But when your spark flared,
my black heart dissolved.

A twilight of promise grew
where deep shadows and
brightest illumination
crossed in a jumble of
fuzzy possibility.

We chose not to wait for
the full bloom of what
the night voices,
the midnight call of lovers,
said would come.

What would they know of
the sere and broken tinder
from our time untended
in the green years of lost,
if ever lived, youth?

And so we watch, together,
as they step off the steps from
one side of their lover’s cages
to the other, held captive
like exhibits owned by others’ greed.

We sway free in our light
and lightness like dandelions,
ready to burst and fly together
upon whatever breeze takes us
to all our tomorrows.

A Free Write Friday exercise based on my friend Kellie Elmore’s prompt to use one of the following titles as inspiration for a poem:

“Dandelion Season”
“Phone Call at Midnight”
“The Green Years”
“The Human Zoo”
“The Fires of Spring”
“The Ivy Covered Gate”

Typically, I chose them all.

Remembering Dave Carter, who saved me…again

Dave Carter

Dave Carter (Photo credit: Wikipedia)

Before I became what some call a poet, I couldn’t tell a Sara Teasdale from a Saran tea cozy, a Billy from a Tom Collins. But I recognized what I considered mastery of words and how some men and women gave them a heartbeat that mine would echo, a vision that I could see.

Besides Dylan, (Bob, not Thomas) Paul Simon (to whom I give thanks for that last bit), Leonard Cohen, Nanci Griffith and their rarefied ilk, there came late to grace my mind’s ear a songwriter most of you probably never heard of named Dave Carter.

And seemingly as soon as I “discovered” him, Dave was taken away, at age 49, by a heart attack just a few counties east of here in Hadley, Mass., on the morning of July 19, 2002.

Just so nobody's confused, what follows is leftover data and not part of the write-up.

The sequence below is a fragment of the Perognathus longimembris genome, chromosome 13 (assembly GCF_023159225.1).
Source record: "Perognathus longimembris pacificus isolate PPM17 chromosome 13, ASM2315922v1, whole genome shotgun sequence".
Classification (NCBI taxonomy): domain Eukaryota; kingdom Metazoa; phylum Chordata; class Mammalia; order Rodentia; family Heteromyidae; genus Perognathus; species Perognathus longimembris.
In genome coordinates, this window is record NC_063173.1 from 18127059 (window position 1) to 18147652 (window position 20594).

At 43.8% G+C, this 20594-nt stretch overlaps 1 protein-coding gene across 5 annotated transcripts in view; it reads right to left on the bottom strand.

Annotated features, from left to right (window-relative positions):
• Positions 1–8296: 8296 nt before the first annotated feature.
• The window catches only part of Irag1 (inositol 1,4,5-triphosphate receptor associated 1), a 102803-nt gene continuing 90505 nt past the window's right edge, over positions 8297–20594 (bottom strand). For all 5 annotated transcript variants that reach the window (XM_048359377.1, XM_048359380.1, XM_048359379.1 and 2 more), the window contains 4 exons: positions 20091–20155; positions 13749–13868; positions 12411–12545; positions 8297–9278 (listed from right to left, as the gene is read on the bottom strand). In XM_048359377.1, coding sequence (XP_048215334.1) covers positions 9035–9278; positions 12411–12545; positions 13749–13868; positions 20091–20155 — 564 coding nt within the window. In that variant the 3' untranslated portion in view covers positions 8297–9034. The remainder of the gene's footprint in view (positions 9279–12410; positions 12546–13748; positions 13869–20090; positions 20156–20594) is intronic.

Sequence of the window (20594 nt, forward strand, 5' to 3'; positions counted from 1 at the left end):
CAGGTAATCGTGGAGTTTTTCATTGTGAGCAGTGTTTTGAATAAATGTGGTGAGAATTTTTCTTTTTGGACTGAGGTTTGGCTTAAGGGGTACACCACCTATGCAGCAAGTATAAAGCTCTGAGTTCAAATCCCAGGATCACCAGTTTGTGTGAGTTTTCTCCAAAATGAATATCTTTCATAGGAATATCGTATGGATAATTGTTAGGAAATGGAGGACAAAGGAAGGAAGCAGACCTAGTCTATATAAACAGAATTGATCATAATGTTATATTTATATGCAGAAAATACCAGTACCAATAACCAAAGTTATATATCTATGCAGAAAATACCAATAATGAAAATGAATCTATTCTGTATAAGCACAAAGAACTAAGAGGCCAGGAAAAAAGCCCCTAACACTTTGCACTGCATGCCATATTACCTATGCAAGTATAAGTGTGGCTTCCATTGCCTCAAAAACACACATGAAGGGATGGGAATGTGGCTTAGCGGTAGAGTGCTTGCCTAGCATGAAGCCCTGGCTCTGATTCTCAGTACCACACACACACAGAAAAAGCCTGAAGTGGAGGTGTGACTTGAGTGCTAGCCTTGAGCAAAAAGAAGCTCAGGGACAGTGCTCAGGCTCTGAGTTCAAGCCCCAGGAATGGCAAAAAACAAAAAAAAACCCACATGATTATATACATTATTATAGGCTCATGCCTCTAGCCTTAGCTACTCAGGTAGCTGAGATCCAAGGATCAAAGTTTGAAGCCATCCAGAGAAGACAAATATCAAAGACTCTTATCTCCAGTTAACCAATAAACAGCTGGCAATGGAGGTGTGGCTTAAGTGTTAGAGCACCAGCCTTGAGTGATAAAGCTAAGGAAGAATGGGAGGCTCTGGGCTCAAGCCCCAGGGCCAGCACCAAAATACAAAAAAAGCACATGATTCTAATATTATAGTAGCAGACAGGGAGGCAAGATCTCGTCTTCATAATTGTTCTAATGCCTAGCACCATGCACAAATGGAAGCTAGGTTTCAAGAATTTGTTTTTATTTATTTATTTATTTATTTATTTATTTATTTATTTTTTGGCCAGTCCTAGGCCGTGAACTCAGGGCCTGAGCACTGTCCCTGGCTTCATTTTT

This passing hit me in a way I did not expect…harder than I would imagine during this time of my depression and illness. And, in retrospect, I think the poet (for he was a poet of brilliant gifts) Dave Carter’s death may in some way have been a spark toward my becoming a writer again after I came through my little heart and head issues a few years ago. You never know when that tap on your shoulder will come again, so I decided to become the me you’ve come to read.

I was feeling a little blue today and wasn’t sure exactly why, I’m sure it’s a compost heap of things, from which I hope someday something fine will grow. But, once I remembered the date and listened to a bunch of Dave’s songs with his partner in music and life Tracy Grammer, I remembered how lucky I am to still be here and able to express myself as I now do. Certainly not so well as that poet of the plains, Dave Carter did. More like a poet of the plain, and that’ll have to do.

I may never be published, may never submit again, but I can’t deny what I’ve been given.

Do yourself a favor and check out some of Dave’s lyrics someday, particularly The Mountain and Tanglewood Tree.  Until then, here’s a glimpse of Dave and Tracy doing his song that I want played on my way outta this somewhat brightening world. Maybe I’ll meet Dave then in Happytown. It’s called When I Go.

Gone Fishing

I sat in frustration yesterday
and for too many yesterdays before that,
worried if the Joe who did
all those nice poems would again
warm the heart of the Joe
who was doing nothing but
warming this seat.
Bill Stafford never worried like that.
The old poet would stroll to his couch before dawn
and just cast his line into that dark stream
behind his eyes,
not caring if he reeled in a bullhead or a rainbow.
Bill was an angler of words
who knew enough to love the fishing
as much as the prize.
Not that he ever threw
any of those catches back
into the Stream of Subconsciousness
from where they came.
Why do I worry about the straightness of my elbow
when I cast my line,
or what type of tackle I’d use,
or whether the bait was just right?
Today I’ll just tie some string
to a safety pin and snug the other end of it
to a stick. I won’t worry if they’re biting
on worms or grubs or any bait at all. 
Whatever hits the hook will be fine with me.
And that’s what I just did.
How many of you, like I am, are too often blocked from creating because of paralysis by analysis?  The great American poet, William Stafford, addressed this in an essay in his book, “Writing the Australian Crawl.” This poem is about how old Bill taught me to “just write.” And that’s a lesson I believe is “just right” for all writers.